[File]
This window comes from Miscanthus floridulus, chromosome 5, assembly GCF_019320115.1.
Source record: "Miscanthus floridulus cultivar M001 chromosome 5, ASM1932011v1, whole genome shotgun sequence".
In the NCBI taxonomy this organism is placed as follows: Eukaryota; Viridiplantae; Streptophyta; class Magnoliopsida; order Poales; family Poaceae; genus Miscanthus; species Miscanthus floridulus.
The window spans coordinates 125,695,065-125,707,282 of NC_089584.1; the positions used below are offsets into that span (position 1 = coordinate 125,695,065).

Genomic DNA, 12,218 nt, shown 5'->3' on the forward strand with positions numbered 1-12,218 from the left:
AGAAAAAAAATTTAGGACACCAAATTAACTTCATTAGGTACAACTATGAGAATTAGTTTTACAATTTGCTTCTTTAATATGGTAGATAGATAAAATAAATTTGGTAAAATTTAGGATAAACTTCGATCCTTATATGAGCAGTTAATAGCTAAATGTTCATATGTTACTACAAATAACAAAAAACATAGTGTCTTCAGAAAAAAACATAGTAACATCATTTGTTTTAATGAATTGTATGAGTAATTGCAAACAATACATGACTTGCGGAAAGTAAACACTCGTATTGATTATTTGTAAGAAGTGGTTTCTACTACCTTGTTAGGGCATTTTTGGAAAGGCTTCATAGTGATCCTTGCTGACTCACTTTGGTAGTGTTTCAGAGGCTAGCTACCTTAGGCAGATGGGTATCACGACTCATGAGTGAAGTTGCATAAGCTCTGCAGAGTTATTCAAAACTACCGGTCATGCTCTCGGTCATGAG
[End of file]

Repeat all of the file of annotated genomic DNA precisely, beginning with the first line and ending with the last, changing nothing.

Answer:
This window comes from Miscanthus floridulus, chromosome 5, assembly GCF_019320115.1.
Source record: "Miscanthus floridulus cultivar M001 chromosome 5, ASM1932011v1, whole genome shotgun sequence".
In the NCBI taxonomy this organism is placed as follows: Eukaryota; Viridiplantae; Streptophyta; class Magnoliopsida; order Poales; family Poaceae; genus Miscanthus; species Miscanthus floridulus.
The window spans coordinates 125,695,065-125,707,282 of NC_089584.1; the positions used below are offsets into that span (position 1 = coordinate 125,695,065).

Genomic DNA, 12,218 nt, shown 5'->3' on the forward strand with positions numbered 1-12,218 from the left:
AGAAAAAAAATTTAGGACACCAAATTAACTTCATTAGGTACAACTATGAGAATTAGTTTTACAATTTGCTTCTTTAATATGGTAGATAGATAAAATAAATTTGGTAAAATTTAGGATAAACTTCGATCCTTATATGAGCAGTTAATAGCTAAATGTTCATATGTTACTACAAATAACAAAAAACATAGTGTCTTCAGAAAAAAACATAGTAACATCATTTGTTTTAATGAATTGTATGAGTAATTGCAAACAATACATGACTTGCGGAAAGTAAACACTCGTATTGATTATTTGTAAGAAGTGGTTTCTACTACCTTGTTAGGGCATTTTTGGAAAGGCTTCATAGTGATCCTTGCTGACTCACTTTGGTAGTGTTTCAGAGGCTAGCTACCTTAGGCAGATGGGTATCACGACTCATGAGTGAAGTTGCATAAGCTCTGCAGAGTTATTCAAAACTACCGGTCATGCTCTCGGTCATGAG